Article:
[0017] (1) The control commands can be encoded and sent via a lighting device showing different lighting patterns or colors or a combination of both. The lighting patterns or colors can then be captured by the video camera. The video image containing the light patterns can then be analyzed and decoded as commands by the computing device.

[0018] (2) A wireless connection can be used to send the control signals from the mock shooting device to the computing device. The wireless connection can be radio-wave based, such as the connections of a cordless telephone between its base station and its handset or a remote garage door opener, or infrared light based, such as a common remote control for home electronics. This embodiment typically would require a receiving device to be placed and connected to the computing device.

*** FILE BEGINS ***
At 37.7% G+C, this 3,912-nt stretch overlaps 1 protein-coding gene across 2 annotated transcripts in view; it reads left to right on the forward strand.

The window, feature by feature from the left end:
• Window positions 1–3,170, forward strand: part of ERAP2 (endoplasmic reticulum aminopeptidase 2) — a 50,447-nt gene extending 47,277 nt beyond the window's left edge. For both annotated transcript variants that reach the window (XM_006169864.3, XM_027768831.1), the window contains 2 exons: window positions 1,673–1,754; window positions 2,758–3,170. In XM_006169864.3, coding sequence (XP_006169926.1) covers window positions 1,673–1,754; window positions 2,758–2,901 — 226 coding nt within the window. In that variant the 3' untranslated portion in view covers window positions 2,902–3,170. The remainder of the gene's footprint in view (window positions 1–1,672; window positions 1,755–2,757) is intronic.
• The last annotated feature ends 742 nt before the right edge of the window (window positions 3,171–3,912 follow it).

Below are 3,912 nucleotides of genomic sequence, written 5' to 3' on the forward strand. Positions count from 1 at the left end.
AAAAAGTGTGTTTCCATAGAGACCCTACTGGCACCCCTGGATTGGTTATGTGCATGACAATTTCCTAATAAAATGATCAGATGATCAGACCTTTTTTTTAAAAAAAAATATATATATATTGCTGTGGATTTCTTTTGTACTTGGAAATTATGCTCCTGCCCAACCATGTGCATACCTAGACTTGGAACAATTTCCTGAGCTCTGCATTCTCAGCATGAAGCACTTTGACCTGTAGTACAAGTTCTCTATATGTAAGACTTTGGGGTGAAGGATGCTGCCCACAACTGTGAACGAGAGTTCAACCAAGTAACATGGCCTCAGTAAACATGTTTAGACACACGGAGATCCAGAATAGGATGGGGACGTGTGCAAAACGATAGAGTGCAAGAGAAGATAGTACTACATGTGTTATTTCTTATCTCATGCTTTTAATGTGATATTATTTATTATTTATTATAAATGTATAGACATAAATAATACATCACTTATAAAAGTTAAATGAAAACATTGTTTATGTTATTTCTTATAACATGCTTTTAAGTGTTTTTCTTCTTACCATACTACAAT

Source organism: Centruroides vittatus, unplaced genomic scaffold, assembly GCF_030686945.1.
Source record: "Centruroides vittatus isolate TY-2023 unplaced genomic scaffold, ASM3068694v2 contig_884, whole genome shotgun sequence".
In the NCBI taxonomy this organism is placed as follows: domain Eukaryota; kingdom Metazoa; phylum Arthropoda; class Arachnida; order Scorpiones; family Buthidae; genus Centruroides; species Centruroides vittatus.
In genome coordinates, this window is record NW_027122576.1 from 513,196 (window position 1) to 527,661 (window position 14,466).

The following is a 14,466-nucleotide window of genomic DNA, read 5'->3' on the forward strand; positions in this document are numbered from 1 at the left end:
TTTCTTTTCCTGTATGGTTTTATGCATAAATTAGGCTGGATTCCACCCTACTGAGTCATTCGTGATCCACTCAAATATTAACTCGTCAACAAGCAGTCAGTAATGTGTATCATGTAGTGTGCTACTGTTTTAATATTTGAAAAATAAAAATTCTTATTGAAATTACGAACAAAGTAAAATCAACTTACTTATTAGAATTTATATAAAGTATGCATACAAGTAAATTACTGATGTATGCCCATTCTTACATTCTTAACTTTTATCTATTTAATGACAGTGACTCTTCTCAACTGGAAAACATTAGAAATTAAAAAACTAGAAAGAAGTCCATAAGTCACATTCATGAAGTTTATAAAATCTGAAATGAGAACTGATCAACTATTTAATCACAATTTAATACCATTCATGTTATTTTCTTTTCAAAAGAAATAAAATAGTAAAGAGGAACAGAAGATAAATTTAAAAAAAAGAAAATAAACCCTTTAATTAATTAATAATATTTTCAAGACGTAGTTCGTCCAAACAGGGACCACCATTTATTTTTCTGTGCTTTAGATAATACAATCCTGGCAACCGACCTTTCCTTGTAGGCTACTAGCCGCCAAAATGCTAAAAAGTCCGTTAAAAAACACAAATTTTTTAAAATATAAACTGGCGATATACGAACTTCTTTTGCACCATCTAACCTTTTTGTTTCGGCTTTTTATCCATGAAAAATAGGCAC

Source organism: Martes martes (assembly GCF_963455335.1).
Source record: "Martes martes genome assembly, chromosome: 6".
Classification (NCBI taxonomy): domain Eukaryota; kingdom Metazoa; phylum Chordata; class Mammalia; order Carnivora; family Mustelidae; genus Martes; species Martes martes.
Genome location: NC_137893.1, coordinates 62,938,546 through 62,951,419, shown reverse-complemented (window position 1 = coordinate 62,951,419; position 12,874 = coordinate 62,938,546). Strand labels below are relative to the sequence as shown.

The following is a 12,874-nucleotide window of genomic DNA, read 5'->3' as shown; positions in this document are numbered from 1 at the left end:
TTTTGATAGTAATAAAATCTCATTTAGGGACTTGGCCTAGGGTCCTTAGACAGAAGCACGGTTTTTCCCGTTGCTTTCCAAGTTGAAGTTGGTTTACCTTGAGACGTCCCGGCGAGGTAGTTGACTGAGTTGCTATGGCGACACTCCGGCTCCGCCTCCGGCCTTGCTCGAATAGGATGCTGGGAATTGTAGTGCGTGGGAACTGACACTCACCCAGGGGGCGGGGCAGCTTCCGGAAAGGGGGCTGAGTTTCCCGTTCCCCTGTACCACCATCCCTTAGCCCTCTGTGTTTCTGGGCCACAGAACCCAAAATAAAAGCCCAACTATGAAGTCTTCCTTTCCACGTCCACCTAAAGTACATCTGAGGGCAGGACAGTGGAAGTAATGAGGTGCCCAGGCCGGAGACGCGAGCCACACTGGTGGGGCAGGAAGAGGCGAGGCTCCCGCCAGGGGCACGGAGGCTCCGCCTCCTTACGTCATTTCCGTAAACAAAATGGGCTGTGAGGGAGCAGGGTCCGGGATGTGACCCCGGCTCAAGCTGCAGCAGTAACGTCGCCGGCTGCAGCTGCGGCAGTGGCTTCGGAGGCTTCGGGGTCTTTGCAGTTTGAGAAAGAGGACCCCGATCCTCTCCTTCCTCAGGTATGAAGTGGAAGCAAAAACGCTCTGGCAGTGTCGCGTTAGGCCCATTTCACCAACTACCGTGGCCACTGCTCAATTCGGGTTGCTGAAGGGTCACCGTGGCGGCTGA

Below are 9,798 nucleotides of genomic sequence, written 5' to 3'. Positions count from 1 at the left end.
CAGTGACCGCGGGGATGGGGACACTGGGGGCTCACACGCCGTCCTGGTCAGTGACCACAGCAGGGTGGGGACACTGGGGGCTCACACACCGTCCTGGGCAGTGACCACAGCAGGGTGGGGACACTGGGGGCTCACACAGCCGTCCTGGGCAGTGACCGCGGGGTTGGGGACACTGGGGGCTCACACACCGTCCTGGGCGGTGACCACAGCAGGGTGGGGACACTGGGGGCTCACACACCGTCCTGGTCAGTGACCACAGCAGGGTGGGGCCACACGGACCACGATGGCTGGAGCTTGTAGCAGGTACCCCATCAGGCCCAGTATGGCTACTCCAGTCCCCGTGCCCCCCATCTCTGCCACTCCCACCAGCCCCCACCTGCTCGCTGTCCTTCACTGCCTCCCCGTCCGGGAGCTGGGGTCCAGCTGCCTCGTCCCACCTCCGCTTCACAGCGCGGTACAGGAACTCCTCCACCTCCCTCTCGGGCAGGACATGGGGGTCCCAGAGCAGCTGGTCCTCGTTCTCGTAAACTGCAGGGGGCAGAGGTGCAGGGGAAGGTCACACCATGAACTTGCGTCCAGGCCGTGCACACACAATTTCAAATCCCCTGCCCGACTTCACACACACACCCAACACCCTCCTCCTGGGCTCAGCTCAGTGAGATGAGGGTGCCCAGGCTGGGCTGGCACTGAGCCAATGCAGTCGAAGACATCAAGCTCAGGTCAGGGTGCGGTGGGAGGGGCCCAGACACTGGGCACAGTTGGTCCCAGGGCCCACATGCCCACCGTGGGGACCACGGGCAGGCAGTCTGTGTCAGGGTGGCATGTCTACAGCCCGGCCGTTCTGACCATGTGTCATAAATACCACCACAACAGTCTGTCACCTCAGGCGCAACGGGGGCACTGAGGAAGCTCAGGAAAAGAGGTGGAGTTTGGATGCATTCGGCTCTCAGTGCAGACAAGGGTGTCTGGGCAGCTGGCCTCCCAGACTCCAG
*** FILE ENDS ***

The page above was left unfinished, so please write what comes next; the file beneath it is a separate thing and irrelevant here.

[0019] (3) A wired connection can also be used to send the control signals from the mock shooting device to the computing device. The wired connection can be the same as the wired connections between a game console and its control pad. Although a wired connection is simpler and cheaper than a wireless connection, it does constrain the freedom of movement of a game player.

[0020] The system, apparatus, and method in accordance with embodiments of the present invention offer the following advantages:

[0021] (1) The video camera needed for the system can be a general-purpose, low cost video camera that can be used for many other applications, such as video-conferencing.

[0022] (2) A game player may be able to use his/her existing web cam for playing the shooting game.